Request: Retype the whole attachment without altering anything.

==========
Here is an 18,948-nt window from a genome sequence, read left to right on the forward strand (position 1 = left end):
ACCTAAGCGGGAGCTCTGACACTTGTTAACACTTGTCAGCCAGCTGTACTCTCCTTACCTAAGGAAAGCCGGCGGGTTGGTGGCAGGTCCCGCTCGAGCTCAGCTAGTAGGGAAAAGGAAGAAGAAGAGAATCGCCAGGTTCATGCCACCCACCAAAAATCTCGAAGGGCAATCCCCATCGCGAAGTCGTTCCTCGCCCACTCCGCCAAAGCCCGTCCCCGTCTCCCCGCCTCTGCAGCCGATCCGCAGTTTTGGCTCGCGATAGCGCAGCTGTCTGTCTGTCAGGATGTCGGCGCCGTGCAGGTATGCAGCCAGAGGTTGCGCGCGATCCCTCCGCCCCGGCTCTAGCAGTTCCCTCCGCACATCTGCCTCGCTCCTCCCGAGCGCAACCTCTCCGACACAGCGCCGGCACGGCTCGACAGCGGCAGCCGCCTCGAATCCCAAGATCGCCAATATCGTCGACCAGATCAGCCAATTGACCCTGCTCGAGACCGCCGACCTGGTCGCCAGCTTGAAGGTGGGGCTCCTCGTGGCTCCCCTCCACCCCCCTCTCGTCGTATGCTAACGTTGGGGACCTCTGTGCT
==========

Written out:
Here is an 18,948-nt window from a genome sequence, read left to right on the forward strand (position 1 = left end):
ACCTAAGCGGGAGCTCTGACACTTGTTAACACTTGTCAGCCAGCTGTACTCTCCTTACCTAAGGAAAGCCGGCGGGTTGGTGGCAGGTCCCGCTCGAGCTCAGCTAGTAGGGAAAAGGAAGAAGAAGAGAATCGCCAGGTTCATGCCACCCACCAAAAATCTCGAAGGGCAATCCCCATCGCGAAGTCGTTCCTCGCCCACTCCGCCAAAGCCCGTCCCCGTCTCCCCGCCTCTGCAGCCGATCCGCAGTTTTGGCTCGCGATAGCGCAGCTGTCTGTCTGTCAGGATGTCGGCGCCGTGCAGGTATGCAGCCAGAGGTTGCGCGCGATCCCTCCGCCCCGGCTCTAGCAGTTCCCTCCGCACATCTGCCTCGCTCCTCCCGAGCGCAACCTCTCCGACACAGCGCCGGCACGGCTCGACAGCGGCAGCCGCCTCGAATCCCAAGATCGCCAATATCGTCGACCAGATCAGCCAATTGACCCTGCTCGAGACCGCCGACCTGGTCGCCAGCTTGAAGGTGGGGCTCCTCGTGGCTCCCCTCCACCCCCCTCTCGTCGTATGCTAACGTTGGGGACCTCTGTGCT